Dear Paul,
    Thanks for that feedback, it has helped me a lot and I managed to get away from that diamond despite a lot of pressure from the jewler who (sadly) is selling to my mother since a very long time.

    So the search is still on, I may be able to submit you something else soon. And kudos for the service you are providing here, the fact that you are doing it just out of passion makes it even more amazing!

  65. Avatar
    June 11, 2019 at 11:31 am

    Hi Paul

    Was reading some articles regarding the comments of diamonds in GIA carts and came across your page. I recently purchased a 1.08 carat, VS2, F colour and I noticed that the comments written was “additional clouds are not shown. Pinpoints are not shown”. As I was pretty excited and nervous on the day of purchased, I missed out the step on checking the diamond under a LED/Flourescent lighting. Am worried if there’s any issues (e.g. milky, hazy or causing the diamond to be less bright) with diamonds based on the comments.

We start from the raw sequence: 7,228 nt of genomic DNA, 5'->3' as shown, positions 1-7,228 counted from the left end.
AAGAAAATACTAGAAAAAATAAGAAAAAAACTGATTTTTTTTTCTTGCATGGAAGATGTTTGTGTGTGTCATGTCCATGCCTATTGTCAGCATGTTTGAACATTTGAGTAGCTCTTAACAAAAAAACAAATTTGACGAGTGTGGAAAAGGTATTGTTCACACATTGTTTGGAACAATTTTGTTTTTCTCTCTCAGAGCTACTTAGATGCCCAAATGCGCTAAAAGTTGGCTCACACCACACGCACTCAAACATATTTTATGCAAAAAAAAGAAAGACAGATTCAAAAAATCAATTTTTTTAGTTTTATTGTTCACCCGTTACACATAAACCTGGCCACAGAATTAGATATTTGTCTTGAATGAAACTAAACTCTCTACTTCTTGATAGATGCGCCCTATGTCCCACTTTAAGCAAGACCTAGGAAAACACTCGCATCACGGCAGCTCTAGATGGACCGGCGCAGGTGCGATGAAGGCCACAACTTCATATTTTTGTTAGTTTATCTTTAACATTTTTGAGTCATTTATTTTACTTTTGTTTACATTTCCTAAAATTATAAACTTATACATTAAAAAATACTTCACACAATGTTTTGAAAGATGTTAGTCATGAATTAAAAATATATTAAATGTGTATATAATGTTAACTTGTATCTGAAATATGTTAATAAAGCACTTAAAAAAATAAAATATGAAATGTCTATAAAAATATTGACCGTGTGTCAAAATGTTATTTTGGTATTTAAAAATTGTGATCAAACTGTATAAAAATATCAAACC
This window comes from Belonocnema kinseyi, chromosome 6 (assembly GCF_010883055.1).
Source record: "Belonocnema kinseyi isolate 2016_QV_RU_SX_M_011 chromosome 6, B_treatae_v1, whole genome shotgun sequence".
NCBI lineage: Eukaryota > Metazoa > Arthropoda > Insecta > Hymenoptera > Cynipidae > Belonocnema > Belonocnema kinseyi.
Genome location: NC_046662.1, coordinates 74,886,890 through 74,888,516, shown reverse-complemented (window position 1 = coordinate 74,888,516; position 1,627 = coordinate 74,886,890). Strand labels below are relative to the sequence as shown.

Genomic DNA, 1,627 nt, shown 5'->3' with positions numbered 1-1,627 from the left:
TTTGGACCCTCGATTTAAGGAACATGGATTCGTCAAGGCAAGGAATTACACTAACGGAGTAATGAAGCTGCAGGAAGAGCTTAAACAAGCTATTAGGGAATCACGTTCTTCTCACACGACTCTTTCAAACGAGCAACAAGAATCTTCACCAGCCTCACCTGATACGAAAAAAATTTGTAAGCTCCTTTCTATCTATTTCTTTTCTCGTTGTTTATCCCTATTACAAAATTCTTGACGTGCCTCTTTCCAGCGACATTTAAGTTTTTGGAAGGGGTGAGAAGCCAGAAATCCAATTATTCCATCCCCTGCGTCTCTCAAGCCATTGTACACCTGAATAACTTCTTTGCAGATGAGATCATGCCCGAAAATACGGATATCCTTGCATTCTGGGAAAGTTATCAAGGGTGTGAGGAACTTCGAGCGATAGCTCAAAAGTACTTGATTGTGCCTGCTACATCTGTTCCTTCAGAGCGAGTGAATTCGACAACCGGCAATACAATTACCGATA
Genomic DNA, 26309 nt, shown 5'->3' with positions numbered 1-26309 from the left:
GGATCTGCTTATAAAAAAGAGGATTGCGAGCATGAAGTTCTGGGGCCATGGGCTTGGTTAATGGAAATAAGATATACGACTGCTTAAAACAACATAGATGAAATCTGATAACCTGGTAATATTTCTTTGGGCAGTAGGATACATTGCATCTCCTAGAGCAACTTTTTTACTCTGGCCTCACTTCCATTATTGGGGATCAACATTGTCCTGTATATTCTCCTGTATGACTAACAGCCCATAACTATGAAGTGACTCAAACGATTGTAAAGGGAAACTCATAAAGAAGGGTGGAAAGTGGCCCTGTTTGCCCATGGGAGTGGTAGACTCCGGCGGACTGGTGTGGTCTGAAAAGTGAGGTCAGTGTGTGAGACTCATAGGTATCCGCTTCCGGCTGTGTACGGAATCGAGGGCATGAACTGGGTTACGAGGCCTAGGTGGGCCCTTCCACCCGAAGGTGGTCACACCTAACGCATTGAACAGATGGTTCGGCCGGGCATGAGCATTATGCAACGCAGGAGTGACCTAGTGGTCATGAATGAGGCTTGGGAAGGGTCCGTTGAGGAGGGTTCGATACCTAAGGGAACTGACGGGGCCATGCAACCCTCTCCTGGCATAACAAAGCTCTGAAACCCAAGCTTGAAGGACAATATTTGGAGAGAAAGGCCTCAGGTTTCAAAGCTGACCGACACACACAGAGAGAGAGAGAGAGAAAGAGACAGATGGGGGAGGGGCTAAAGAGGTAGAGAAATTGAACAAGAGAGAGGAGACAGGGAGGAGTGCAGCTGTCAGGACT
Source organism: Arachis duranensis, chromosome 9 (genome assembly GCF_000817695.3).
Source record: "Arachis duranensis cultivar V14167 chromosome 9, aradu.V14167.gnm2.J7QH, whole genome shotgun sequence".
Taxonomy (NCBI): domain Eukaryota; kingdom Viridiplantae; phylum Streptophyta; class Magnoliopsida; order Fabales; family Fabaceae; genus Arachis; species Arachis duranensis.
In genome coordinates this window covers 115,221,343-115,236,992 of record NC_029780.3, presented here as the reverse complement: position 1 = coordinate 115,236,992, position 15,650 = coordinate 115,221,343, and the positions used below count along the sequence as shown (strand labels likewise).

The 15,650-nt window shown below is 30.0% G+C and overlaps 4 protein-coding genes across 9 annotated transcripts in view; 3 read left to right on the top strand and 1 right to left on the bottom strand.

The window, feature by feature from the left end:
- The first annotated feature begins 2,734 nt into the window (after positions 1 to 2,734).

Appreciate your advice!

    Thank you.

  66. Avatar
    Paul Gian-
    June 12, 2019 at 4:08 am

    Without details like the intensity of fluorescence or specific details, I cannot offer any constructive comments. In general, fluorescence shouldn’t pose any issue and isn’t it a little too late to have buyer’s remorse now? Even if fluorescence is a problem, what can you do about it? Just enjoy the diamond purchase!

  67. Avatar
    June 12, 2019 at 2:22 pm

    Hi Paul,

    I’m looking at a fancy intense yellow diamond. Emerald shape VS2. Color is even. Excellent polish. But the Gia report says a patch of color is not shown. Would you please explain what that might mean?


  68. Avatar
    Paul Gian-
    June 12, 2019 at 6:13 pm